Dr. Minchener was recently at the 10th World Petrocoal Congress and World Future Fuel Summit, February 2020, Delhi India
I have participated in several Petrocoal workshops in recent years and have found them a useful forum for discussions on how fossil fuels, especially coal, can meet appropriate UN Sustainable Development Goals. This meeting was run in parallel with a workshop considering sustainable future fuels for global climate change, with an emphasis on biofuels. Consequently, there were some interesting crossovers identified within the discussions.
The Petrocoal three-day event was overseen by Shri Dharmendra Pradham, the Honourable Union Cabinet Minister of Petroleum and Natural Gas and Steel for the Government of India. There was considerable discussion regarding the differing energy and climate objectives for developing countries compared to their OECD counterparts. It was stressed that international policy debates on climate change are driven by OECD countries and their organisations, and are centred on limiting emissions of greenhouse gases by reducing fossil fuel consumption and pushing the use of intermittent renewables. However, the energy challenge for the 2030 Sustainability Agenda is driven by national priorities such as development, quality of life, employment, energy security and trade balances, which are crucial to developing countries. In the case of India, energy demand is expected to grow steadily for at least the next twenty years. Coal comprises a significant part of their energy mix, for power generation and large industrial processes, and while its use will decline as an overall proportion of the total energy use, this will represent a modest but important increase in absolute terms. Most of the additional energy demand will be supplied through the further introduction of intermittent renewables.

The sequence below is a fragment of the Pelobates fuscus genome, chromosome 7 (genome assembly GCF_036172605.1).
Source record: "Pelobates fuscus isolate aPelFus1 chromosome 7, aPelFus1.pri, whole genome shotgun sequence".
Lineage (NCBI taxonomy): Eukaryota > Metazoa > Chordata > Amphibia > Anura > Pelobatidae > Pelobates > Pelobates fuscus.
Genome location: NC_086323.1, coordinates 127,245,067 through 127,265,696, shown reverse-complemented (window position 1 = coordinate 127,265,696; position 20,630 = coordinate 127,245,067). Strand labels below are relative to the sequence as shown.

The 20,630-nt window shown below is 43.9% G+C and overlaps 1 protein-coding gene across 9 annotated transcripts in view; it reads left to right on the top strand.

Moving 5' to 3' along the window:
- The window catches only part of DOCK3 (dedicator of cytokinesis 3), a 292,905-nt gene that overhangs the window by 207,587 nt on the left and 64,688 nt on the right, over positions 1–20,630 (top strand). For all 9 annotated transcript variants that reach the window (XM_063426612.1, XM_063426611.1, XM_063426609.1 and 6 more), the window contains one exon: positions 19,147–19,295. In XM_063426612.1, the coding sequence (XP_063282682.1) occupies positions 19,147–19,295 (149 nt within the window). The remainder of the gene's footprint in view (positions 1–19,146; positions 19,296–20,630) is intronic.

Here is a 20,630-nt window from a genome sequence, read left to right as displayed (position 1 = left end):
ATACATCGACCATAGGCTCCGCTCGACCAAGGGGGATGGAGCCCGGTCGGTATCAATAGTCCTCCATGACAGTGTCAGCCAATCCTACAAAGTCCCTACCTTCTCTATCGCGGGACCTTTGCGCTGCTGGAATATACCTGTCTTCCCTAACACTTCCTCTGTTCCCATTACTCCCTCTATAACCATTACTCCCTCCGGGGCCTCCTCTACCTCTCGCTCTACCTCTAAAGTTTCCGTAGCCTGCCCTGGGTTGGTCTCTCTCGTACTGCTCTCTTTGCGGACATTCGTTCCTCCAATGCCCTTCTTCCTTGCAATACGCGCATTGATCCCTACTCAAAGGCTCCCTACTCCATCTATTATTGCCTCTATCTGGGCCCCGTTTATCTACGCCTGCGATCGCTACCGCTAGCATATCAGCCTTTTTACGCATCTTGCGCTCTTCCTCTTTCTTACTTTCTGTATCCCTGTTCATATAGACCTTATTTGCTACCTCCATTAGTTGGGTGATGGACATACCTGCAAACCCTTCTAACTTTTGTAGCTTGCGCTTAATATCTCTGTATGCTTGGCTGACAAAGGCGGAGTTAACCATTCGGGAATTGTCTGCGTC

India recognises the need to achieve a balanced energy strategy that will provide a realistic way to contribute to meeting the 1.5⁰C target while addressing the key issues that developing countries need to focus on. For India, such issues include meeting their rising energy needs, attaining the UN Sustainable Development Goals, dealing with the challenges arising from climate change, and ensuring the economic well-being of their growing economy.
From a coal utilisation perspective, High Efficiency Low Emissions (HELE) coal power systems based on ultrasupercritical (USC)/advanced USC are very much seen as a key way forward. These must be fitted with state-of-the-art conventional emission controls as such technologies can achieve extremely low NOx, SOx and particulate levels (as already proven in China). In due course, there must be serious consideration of the introduction of CCS/CCUS technologies to ensure very low carbon emissions. For the industrial sectors, coal to gas, coal to liquids and coal to chemicals have enormous potential and are also capable of providing a low-cost approach for limiting carbon emissions, again with the addition of CCS/CCUS.
As ever, the introduction of new technologies within developing countries can be problematic due to the perceived high costs. However, while the capital costs can be higher, in terms of cost per unit output, this is generally not the case. There remain many financing routes that should continue to be available to India and these will need to be rigorously sought for early application of these key robust and flexible technologies that provide a valuable balancing counterpoint to intermittent energy systems.
Alongside these needs are key non-energy issues such as gender empowerment and equality, with the recognition that employment opportunities must ensure that an equitable energy transition can be achieved.
All in all, it was an interesting and thought-provoking event.